12 Spartacus is Hollywood

13 Aqueducts and Roman Roads
Superb builders Network of 50,000 miles of roads Rome- a dozen aqueducts kept 1 million people supplied with water

14 City life in Ancient Rome had great problems similar to life today

15 Family The heart of Roman society was the family
Paterfamilias- the dominant male Included wife, sons and their wives, unmarried daughters, and slaves

16 Education Raised their children at home
Upper-class children: expected to learn and read Father was chief figure in providing education Decided whether to teach them, hire a teacher, or send to school Teachers were often Greek slaves

17 Adulthood Childhood ended for: Women must have male guardians Boys- 16
Girls Ceremony for boys- trade in purple toga Girls ceremony- marriage Women must have male guardians Paterfamilias responsibility When he dies, sons or nearest relative takes over

18 Marriage Girls could get married as young as 12 Boys usually 16-18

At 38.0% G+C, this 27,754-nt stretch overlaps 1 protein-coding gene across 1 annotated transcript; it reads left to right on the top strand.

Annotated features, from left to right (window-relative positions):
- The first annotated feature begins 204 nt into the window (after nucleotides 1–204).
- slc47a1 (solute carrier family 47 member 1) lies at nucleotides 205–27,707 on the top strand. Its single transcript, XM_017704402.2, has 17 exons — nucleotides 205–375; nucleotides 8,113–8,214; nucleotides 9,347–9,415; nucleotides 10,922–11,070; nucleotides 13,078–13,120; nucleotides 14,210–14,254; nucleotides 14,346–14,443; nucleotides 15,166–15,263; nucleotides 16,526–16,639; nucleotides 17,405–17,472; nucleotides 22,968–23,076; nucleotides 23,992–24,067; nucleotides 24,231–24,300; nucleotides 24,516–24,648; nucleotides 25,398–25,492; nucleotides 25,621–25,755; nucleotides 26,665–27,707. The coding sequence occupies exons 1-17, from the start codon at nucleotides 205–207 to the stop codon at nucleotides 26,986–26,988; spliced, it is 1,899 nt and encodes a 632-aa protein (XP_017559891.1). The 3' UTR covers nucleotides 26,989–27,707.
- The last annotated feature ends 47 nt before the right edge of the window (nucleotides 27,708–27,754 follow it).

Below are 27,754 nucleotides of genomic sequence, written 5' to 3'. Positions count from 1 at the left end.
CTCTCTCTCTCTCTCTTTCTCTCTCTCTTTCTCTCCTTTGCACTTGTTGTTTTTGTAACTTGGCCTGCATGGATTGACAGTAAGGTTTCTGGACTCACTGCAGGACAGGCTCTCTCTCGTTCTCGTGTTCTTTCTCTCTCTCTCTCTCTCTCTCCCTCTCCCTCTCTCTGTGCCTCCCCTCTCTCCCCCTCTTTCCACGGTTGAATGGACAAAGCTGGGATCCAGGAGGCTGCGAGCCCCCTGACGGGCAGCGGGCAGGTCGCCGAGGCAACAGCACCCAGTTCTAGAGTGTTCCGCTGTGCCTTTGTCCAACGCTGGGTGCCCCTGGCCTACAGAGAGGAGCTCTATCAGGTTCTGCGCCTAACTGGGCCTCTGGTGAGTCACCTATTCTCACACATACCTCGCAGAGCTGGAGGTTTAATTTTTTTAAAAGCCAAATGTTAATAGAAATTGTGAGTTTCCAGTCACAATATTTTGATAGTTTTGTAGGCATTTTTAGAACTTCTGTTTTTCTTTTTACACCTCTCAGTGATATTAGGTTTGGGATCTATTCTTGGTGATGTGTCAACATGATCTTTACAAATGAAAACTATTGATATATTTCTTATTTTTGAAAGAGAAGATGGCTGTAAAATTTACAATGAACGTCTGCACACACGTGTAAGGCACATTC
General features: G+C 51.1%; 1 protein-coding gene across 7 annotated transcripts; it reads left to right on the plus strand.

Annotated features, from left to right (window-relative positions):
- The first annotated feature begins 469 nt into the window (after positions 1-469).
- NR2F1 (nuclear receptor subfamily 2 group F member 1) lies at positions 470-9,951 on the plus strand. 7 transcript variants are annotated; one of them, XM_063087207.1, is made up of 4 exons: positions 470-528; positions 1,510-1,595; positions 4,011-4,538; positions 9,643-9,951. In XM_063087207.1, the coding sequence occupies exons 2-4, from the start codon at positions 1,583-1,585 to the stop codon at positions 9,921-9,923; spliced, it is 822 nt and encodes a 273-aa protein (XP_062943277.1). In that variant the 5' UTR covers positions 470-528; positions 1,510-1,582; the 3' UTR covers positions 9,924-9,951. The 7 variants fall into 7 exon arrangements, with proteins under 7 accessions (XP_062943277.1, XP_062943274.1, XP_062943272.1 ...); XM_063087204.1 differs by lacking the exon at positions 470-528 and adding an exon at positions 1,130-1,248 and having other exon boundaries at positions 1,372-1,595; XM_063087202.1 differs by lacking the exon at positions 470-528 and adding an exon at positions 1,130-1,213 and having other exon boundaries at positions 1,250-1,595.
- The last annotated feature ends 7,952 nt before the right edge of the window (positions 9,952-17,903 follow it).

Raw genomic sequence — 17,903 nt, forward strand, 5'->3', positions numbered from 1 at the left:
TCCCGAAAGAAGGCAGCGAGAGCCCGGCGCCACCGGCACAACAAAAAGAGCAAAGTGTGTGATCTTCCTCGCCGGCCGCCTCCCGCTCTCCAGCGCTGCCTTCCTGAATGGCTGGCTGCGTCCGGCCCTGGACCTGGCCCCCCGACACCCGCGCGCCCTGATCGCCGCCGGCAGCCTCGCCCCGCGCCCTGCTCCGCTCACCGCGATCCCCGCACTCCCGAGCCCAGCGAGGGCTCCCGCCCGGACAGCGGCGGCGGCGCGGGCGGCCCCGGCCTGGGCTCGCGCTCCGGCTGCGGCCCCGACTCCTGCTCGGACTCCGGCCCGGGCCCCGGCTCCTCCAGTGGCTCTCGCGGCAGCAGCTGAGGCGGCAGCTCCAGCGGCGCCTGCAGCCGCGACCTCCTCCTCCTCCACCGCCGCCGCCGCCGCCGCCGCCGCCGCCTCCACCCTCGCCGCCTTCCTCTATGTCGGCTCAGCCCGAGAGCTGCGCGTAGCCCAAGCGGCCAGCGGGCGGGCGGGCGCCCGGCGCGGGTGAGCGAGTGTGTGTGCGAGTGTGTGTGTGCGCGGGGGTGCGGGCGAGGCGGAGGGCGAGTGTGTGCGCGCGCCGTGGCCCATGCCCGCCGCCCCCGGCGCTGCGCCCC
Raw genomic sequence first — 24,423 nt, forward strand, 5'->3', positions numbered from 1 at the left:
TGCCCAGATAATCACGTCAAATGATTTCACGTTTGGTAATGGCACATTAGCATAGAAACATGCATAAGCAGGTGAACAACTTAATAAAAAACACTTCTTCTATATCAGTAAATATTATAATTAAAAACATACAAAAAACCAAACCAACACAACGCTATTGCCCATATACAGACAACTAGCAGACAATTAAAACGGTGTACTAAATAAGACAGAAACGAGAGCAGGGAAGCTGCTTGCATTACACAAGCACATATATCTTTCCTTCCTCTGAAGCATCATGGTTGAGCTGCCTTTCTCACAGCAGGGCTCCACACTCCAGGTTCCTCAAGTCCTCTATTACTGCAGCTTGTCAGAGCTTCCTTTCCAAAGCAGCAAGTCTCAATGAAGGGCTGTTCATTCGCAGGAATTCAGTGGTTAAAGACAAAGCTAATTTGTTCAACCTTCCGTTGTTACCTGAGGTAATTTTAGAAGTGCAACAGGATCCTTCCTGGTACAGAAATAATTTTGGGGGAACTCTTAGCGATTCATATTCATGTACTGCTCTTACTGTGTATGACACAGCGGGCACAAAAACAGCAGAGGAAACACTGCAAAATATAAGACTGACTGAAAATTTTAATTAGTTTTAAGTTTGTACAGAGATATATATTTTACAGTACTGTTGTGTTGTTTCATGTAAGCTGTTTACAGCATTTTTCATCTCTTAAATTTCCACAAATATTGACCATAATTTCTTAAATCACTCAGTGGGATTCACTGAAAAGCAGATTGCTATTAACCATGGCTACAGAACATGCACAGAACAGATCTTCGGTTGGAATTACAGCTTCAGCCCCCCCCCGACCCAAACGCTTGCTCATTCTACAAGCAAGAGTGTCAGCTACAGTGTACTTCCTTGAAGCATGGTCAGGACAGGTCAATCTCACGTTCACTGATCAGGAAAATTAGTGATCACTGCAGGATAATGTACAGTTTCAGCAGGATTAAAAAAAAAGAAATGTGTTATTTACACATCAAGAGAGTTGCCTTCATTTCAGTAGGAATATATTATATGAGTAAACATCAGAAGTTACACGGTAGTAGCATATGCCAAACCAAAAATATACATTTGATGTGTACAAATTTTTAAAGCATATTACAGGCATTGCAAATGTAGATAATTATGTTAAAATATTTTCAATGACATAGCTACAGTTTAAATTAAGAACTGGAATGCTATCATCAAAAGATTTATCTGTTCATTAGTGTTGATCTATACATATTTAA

Meant for life 3rd century A.D.- introduce divorce Easy to obtain Husband or wife could ask for it Fathers arranged marriages for their daughters

19 Women More independence and freedom
Right to own, inherit and sell property Not segregated from men in the homes Could attend races, theater, amphitheater but sit in separate sections Accompanied by maids Could not participate in politics

20 Living Conditions in Rome

21 Living Conditions in Rome
Center of the empire was Rome, one million people at the time of Augustus Boasted public buildings like no other in the world, but also was over crowded and noisy Hard to sleep at night Dangerous- could be robbed Wagon traffic horrible Soaked by fiflth trhown out of windows